Oman in the Paleolithic: Migration and Desertification

For my second contribution to ABC world history I have found myself with O for Oman! Having never significantly looked into the history of the Arabian Peninsula, let alone the region that modern day Oman covers, I decided to go early with it, and take a general overview of the different Paleolithic periods important to this part of the world leading up to the Neolithic revolution.

The present-day Sultanate of Oman lies in the south-eastern Arabian Peninsula, but there are different definitions for Oman, Oman traditionally included the present-day United Arab Emirates, though its prehistoric remains differ in some respects from the more specifically defined Oman proper which corresponds roughly with the current central provinces of the country. Oman is surrounded by the vast Rub Al-Khali desert to the west and the Arabian Sea and Sea of Oman to the south and east. The country is naturally divided into three geological zones: the Al-Hajar Mountains in northern Oman, the Huqf depression in the interior and the Dhofar Mountains in the southwest. Many wadis (valleys or dry riverbeds) cross the plateaus of the central region that once would have flowed with ancient rivers that led into perennial lakes in the lowlands. There is plenty of evidence that this would have once been a fairly productive landscape of grasslands before the region became the very arid place it is today.

Dhofar region cave art

Arabia as a whole wasn’t always a vast desert, but the incorrect perception of Arabia as always unchanged from its current state has seems to have contributed to a relative lack of archaeological research. What recent research there has been is also affected by the nature of this now arid land, with most prehistoric sites consisting of scattered stones from surface contexts. As a result, knowledge of Arabian prehistory often comes from sites potentially representing multiple phases of occupation, which lack absolute dates and environmental information. It is a land of total archaeological visibility, with few preserved sediments.

Despite these challenges it has been seen as important to look further into the prehistory of this region. As the geographic bridge between Africa and Asia, the Lower Paleolithic archaeological record in Arabia provides important clues for tracking the evolution and dispersal of human species through a major corridor of migration. Previously In anthropological literature the Arabian Peninsula often served as a useful blank on the map in which to draw hypothetical arrows of human dispersal. The specific environmental and geographical characteristics of Arabia are usually overlooked in theories of human genetic variation, but it is precisely such contexts that are critical to defining patterns of human migration and adaptation. As genetic studies of Arabian populations have increased in more recent years, they reveal a complex pattern in which modern Arabian populations are mostly derived from Western Asia. However In some areas there are relatively high levels of African lineages.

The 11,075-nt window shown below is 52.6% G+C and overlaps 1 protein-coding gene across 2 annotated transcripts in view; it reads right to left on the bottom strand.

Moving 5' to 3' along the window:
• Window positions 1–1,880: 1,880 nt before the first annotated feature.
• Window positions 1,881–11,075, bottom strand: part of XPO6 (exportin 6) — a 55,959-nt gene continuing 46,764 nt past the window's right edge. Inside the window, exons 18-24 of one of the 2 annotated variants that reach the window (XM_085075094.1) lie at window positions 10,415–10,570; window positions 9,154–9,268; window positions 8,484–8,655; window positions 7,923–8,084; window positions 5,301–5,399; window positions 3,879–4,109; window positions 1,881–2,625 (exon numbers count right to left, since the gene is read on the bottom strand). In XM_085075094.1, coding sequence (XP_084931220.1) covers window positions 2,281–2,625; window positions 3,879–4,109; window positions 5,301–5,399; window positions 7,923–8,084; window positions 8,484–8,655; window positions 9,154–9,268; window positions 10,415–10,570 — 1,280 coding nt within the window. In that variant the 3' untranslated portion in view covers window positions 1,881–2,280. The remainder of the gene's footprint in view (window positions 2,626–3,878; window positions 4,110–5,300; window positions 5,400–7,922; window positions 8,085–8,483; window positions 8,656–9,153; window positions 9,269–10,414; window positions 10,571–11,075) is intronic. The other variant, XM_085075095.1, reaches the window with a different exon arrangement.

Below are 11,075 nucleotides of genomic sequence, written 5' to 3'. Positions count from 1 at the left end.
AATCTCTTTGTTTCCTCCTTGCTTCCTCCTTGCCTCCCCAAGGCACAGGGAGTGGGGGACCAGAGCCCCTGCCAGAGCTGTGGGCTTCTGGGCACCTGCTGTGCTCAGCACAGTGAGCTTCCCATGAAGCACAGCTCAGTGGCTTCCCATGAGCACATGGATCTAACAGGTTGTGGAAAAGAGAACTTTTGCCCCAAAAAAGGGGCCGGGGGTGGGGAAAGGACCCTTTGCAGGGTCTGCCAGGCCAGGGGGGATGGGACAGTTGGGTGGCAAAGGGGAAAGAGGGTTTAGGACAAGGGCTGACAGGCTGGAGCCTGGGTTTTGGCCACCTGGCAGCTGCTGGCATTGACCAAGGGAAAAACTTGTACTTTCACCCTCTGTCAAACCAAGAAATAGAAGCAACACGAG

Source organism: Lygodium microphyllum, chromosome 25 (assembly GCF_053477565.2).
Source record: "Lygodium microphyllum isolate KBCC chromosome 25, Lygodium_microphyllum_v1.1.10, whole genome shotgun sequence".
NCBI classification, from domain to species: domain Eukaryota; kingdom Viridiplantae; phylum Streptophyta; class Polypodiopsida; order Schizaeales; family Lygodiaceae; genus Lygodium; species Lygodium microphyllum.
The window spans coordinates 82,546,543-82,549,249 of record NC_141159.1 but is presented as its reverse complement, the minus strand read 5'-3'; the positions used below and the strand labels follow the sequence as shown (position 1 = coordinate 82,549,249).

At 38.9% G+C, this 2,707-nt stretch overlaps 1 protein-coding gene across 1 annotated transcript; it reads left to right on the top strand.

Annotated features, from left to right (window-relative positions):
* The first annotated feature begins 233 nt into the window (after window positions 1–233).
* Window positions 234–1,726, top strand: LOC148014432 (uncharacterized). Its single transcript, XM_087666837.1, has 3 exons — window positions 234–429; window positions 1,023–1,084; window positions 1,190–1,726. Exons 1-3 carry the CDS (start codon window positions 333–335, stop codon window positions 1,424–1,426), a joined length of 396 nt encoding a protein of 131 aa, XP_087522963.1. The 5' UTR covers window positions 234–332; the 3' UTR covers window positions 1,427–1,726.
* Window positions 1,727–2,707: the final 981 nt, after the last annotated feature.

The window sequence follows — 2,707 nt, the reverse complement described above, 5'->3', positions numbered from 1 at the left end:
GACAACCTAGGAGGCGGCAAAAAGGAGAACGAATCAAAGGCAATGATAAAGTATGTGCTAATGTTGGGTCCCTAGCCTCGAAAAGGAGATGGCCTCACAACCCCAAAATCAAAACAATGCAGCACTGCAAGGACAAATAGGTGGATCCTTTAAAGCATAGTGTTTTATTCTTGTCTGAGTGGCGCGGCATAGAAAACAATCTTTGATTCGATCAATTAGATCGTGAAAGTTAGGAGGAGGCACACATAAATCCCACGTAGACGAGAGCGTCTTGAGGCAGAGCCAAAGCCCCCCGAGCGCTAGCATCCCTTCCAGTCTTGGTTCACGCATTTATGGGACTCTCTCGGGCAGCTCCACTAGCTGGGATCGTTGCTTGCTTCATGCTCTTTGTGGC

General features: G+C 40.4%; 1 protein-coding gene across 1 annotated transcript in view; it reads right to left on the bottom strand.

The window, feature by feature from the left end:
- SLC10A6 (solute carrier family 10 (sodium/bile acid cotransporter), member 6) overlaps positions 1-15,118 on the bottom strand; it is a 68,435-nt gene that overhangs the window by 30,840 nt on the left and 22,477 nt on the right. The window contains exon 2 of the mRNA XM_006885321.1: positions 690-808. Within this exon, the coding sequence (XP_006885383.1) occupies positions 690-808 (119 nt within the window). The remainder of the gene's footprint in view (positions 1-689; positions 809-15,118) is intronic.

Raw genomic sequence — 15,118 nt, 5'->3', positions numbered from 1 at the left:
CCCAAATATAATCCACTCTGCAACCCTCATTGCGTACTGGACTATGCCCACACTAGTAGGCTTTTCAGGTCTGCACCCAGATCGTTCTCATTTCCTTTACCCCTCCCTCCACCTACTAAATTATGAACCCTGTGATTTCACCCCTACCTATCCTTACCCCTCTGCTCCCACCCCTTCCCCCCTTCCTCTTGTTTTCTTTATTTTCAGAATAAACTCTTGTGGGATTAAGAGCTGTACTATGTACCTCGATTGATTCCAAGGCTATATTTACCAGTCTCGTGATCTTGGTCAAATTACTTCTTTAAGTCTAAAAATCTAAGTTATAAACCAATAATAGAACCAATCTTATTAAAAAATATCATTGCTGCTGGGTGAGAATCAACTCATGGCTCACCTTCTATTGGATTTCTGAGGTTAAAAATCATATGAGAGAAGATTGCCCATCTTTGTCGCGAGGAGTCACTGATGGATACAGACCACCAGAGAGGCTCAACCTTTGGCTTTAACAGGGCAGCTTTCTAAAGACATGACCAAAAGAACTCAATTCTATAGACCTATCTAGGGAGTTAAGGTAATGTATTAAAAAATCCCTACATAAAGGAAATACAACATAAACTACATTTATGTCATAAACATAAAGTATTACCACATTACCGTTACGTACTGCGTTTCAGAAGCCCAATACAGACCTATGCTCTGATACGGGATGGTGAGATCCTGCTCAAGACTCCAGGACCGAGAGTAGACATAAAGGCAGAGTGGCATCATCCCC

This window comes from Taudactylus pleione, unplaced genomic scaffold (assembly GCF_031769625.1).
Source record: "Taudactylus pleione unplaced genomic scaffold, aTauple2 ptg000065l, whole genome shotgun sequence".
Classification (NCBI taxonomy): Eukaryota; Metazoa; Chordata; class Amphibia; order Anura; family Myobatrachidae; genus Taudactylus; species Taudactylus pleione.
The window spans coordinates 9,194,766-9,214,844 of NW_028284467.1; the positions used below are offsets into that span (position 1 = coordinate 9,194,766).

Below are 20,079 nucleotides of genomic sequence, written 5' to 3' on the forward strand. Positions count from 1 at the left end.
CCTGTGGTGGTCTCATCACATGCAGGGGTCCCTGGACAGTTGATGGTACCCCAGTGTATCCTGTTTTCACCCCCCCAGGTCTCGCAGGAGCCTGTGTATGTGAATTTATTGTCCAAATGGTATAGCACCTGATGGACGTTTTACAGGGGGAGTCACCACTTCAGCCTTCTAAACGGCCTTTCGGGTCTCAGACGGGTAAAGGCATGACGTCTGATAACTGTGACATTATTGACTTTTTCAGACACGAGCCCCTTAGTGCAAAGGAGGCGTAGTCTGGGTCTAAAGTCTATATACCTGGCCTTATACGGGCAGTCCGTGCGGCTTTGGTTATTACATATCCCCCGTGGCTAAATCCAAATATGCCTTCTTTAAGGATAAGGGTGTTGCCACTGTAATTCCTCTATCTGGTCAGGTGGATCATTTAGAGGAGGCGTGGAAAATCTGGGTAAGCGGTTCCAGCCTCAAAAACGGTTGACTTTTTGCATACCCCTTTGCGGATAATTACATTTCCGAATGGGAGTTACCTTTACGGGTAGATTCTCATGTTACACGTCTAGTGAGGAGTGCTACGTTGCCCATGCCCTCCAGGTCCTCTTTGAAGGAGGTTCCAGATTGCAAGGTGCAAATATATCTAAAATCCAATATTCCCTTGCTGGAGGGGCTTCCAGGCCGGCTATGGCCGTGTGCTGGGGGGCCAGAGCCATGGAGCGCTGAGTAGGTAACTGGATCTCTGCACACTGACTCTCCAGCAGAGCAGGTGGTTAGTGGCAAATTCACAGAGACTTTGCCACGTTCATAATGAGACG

In Oman, specifically the Dhofar region, there has been recent research on the Lower Paleolithic stone tools found, which is the most reliable archaeological evidence to be found in such an environment. This indicated that the first archaic human toolmakers in Dhofar, arrived sometime in the Early Pleistocene around 1.5 million years ago, and lived in a vastly different and greener landscape than that of today. It was previously thought that some tools found were actually from much later, in the Neolithic period, but this new research shows that there were indeed very early stone tool users in this southern region of Oman.

Moving into the Middle paleolithic, a period starting around 300,000 years ago in which we see more distinct local stone tool traditions develop across different parts of the globe. In this period there has been a rich evidence for human habitation across southern Arabia and Oman specifically. The vast majority of Middle Paleolithic assemblage types in southern Arabia belong to the Nubian Technocomplex, which is a very characteristic method of stone tool production that is highly associated with northern African humans, traced originally to Northern Sudan 150,000 years ago. These people using this method were likely to be anatomically modern humans, meaning Homo sapiens. Although there is just a small amount of evidence linking Homo sapiens remains to sites of this type, there have been no archaic forms of human associated with these particular tools. Finding so many of these sites across southern Arabia provides evidence for connections between modern humans across the Red Sea over 100,000 years ago, however the actual direction of these population movements remains an open question.